ESCONDIDO — Plans for a new mural at the San Diego Children’s Discovery Museum were paused again following local historians’ fears the new artwork would cover a piece of the town’s history in dire need of preservation.
For nearly three years, a large white canvas on the front of the San Diego Children’s Discovery Museum has covered the city’s first mural, created in 1970 by artist Frank Matranga, depicting a scene from the Battle of San Pasqual.
While some similar murals still exist throughout the city, many of Escondido’s oldest murals have been destroyed. According to the University of Southern California, the “Battle of San Pasqual” mural was rescued from the Escondido Sears Department Store before its demolition in the early 1990s.
The white canvas was placed over the mural when the museum acquired the building in 2011 at the city’s request to save the older mural underneath for possible preservation. The museum hoisted vinyl prints of artwork over the white canvas using a pulley system but stopped this practice following a storm in 2020 that blew the last display down.
On Jan. 9, museum representatives presented their mural concept, which would go directly on the canvas, to the Public Art Commission for a third time to acquire city funding for the mural.
“We would love to add some bright color that represents who we are as the Children’s Discovery Museum,” said Heather Disher, director of the advancement at the museum.
The museum even brought its request for mural funding down from approximately $26,000 to $19,500, including artist fees, installation, and labor costs.
However, the Historic Preservation Commission members want the Public Art Commission to hold a joint meeting to discuss the significance of the older mural underneath the canvas and potentially find a way to fund its preservation.
While preservation could include moving the mural, there is also a big chance that doing so would permanently damage or destroy it.
The museum considers its new mural as a current top priority. While the older mural has some historical significance, the museum owns the building, and some public art commissioners feel the battle scene is inappropriate for how the museum serves the community.
“It’s a battle,” said Public Art chair Ana Marie Velasco. “It doesn’t go with the Children’s Discovery Museum.”
Still, others like Commissioner Patricia Spann argued that the canvas hides an essential piece of city history.
“Escondido as a whole is a historic town,” Spann said. “We can’t lose our history, and we can’t just hide it… What’s on the canvas is important but what’s behind the canvas is just as important.”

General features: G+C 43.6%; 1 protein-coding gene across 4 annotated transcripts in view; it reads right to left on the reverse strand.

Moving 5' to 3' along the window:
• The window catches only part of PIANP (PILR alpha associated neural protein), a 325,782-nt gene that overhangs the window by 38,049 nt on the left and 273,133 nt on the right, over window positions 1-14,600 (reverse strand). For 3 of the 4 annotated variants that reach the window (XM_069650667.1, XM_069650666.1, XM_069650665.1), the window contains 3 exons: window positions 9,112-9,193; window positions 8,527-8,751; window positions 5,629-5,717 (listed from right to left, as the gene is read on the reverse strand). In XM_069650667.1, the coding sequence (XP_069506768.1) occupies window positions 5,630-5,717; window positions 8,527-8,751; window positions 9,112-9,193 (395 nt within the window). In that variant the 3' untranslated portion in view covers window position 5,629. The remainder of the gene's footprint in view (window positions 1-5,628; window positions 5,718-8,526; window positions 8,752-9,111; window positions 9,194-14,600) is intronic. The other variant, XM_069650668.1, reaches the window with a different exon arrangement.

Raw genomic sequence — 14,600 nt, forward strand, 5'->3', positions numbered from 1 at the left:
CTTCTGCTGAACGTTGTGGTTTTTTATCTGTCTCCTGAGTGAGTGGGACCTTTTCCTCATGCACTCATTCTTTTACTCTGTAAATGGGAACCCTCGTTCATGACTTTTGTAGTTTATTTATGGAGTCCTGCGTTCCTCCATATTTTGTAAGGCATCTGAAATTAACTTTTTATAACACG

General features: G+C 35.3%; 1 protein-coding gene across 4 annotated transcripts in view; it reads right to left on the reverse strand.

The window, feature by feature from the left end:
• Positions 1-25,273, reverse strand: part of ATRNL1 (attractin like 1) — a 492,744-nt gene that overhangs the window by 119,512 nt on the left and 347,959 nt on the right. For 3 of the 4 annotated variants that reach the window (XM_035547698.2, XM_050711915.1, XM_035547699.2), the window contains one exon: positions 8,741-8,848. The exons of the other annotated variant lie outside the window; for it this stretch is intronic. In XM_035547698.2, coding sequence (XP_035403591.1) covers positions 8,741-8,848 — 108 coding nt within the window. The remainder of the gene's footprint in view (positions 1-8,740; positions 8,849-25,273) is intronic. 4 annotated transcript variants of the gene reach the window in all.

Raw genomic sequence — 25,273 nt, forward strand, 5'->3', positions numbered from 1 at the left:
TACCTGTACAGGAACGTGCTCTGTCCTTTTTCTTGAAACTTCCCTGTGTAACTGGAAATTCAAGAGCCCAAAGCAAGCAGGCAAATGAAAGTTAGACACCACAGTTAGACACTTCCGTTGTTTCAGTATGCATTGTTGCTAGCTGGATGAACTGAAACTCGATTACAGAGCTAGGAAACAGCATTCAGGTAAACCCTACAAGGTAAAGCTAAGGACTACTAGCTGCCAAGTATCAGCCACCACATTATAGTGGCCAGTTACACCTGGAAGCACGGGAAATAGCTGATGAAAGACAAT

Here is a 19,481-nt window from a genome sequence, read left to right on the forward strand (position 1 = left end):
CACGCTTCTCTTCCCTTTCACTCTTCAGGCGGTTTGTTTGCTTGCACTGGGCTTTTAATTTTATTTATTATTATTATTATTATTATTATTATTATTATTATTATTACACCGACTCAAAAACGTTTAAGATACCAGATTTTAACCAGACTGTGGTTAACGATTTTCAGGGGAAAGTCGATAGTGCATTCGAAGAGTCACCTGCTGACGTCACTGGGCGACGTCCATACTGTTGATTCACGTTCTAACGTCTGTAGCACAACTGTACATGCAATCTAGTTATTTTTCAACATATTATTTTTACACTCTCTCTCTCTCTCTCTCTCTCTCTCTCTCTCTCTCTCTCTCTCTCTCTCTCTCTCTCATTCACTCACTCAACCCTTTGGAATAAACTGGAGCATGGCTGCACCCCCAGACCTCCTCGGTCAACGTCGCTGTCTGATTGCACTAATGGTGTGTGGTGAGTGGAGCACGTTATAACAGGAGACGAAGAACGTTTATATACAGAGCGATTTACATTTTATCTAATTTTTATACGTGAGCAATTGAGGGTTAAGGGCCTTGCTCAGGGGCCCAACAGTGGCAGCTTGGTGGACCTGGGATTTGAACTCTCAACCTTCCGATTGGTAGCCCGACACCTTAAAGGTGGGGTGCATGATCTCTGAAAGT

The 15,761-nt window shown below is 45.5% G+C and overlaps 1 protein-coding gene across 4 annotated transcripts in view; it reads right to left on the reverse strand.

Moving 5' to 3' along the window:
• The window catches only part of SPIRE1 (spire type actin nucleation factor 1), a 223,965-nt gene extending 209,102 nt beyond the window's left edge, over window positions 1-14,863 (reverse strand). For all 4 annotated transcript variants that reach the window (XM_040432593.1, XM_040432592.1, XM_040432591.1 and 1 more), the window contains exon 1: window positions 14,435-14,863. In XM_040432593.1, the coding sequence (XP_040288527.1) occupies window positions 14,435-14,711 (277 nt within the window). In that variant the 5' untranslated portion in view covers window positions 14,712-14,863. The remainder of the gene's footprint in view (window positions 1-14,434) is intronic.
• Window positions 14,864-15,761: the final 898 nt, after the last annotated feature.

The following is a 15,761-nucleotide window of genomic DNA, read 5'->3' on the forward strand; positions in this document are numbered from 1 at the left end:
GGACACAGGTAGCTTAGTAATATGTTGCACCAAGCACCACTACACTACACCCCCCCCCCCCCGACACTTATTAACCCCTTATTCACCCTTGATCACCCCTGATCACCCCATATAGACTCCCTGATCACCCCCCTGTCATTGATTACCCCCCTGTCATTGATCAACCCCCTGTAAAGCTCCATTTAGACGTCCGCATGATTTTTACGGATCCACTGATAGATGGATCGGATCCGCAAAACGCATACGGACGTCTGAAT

Historic Preservation Commission chair James Spann emphasized his desire to have a joint meeting with the Public Art Commission before making a mural decision as soon as possible.
“We need to understand what we can do and what we’re covering up,” Spann said.
According to City Clerk Zack Beck, the earliest such a meeting could happen is in February, but Andrew Firestine, the city’s development services director, must approve the joint meeting first.
Public Art vice chair Juan Vargas voiced his discomfort with the cost as another concern about the mural. However, Vargas noted that the museum is a nonprofit that likely has other donors who could help pay for a portion of the mural instead of the city paying for the entire thing.
“They’re a philanthropic organization… they could find other sources,” Vargas said. “I would be open to assisting with funding but not paying for the whole thing.”
Disher noted that the museum relies on philanthropic support through donations and fundraisers and uses the bulk of its funding to provide educational programming in Escondido’s elementary schools, libraries and other outlets that provide educational enrichment for children.
“At this time, we don’t receive a dollar from the city of Escondido,” Disher said.
The Public Art Commission ultimately voted to delay its decision on the museum’s mural until a joint meeting with the Historic Preservation Commission commences. A date has yet to be set for the joint session.
CORRECTION: A previous version of this article incorrectly attributed the “Battle of San Pasqual” to Robert Dunitz. The artwork was created by Frank Matranga. We regret the error.